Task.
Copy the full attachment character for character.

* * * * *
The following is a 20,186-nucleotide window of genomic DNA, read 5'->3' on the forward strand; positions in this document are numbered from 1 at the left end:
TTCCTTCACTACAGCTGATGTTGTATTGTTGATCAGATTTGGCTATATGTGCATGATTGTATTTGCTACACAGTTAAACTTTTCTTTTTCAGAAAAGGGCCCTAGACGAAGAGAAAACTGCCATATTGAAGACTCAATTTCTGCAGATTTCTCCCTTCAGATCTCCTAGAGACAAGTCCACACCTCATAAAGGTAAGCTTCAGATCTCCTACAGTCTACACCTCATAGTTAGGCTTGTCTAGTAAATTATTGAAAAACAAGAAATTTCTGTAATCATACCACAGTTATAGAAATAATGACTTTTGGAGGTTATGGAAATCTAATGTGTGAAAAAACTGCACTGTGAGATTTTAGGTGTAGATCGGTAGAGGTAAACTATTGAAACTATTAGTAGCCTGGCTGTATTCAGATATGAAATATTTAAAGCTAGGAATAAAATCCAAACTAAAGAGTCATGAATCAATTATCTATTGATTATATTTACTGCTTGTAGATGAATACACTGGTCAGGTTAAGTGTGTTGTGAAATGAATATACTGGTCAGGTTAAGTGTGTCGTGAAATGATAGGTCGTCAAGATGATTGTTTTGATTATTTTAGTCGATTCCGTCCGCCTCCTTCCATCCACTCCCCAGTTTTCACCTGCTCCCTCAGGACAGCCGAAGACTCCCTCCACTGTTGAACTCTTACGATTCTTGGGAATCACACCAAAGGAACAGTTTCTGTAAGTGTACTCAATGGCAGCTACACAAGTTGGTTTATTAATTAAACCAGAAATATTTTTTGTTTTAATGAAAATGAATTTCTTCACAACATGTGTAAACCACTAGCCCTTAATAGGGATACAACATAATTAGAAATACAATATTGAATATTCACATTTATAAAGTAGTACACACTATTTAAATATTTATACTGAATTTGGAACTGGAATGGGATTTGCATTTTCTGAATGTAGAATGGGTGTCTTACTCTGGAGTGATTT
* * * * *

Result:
The following is a 20,186-nucleotide window of genomic DNA, read 5'->3' on the forward strand; positions in this document are numbered from 1 at the left end:
TTCCTTCACTACAGCTGATGTTGTATTGTTGATCAGATTTGGCTATATGTGCATGATTGTATTTGCTACACAGTTAAACTTTTCTTTTTCAGAAAAGGGCCCTAGACGAAGAGAAAACTGCCATATTGAAGACTCAATTTCTGCAGATTTCTCCCTTCAGATCTCCTAGAGACAAGTCCACACCTCATAAAGGTAAGCTTCAGATCTCCTACAGTCTACACCTCATAGTTAGGCTTGTCTAGTAAATTATTGAAAAACAAGAAATTTCTGTAATCATACCACAGTTATAGAAATAATGACTTTTGGAGGTTATGGAAATCTAATGTGTGAAAAAACTGCACTGTGAGATTTTAGGTGTAGATCGGTAGAGGTAAACTATTGAAACTATTAGTAGCCTGGCTGTATTCAGATATGAAATATTTAAAGCTAGGAATAAAATCCAAACTAAAGAGTCATGAATCAATTATCTATTGATTATATTTACTGCTTGTAGATGAATACACTGGTCAGGTTAAGTGTGTTGTGAAATGAATATACTGGTCAGGTTAAGTGTGTCGTGAAATGATAGGTCGTCAAGATGATTGTTTTGATTATTTTAGTCGATTCCGTCCGCCTCCTTCCATCCACTCCCCAGTTTTCACCTGCTCCCTCAGGACAGCCGAAGACTCCCTCCACTGTTGAACTCTTACGATTCTTGGGAATCACACCAAAGGAACAGTTTCTGTAAGTGTACTCAATGGCAGCTACACAAGTTGGTTTATTAATTAAACCAGAAATATTTTTTGTTTTAATGAAAATGAATTTCTTCACAACATGTGTAAACCACTAGCCCTTAATAGGGATACAACATAATTAGAAATACAATATTGAATATTCACATTTATAAAGTAGTACACACTATTTAAATATTTATACTGAATTTGGAACTGGAATGGGATTTGCATTTTCTGAATGTAGAATGGGTGTCTTACTCTGGAGTGATTT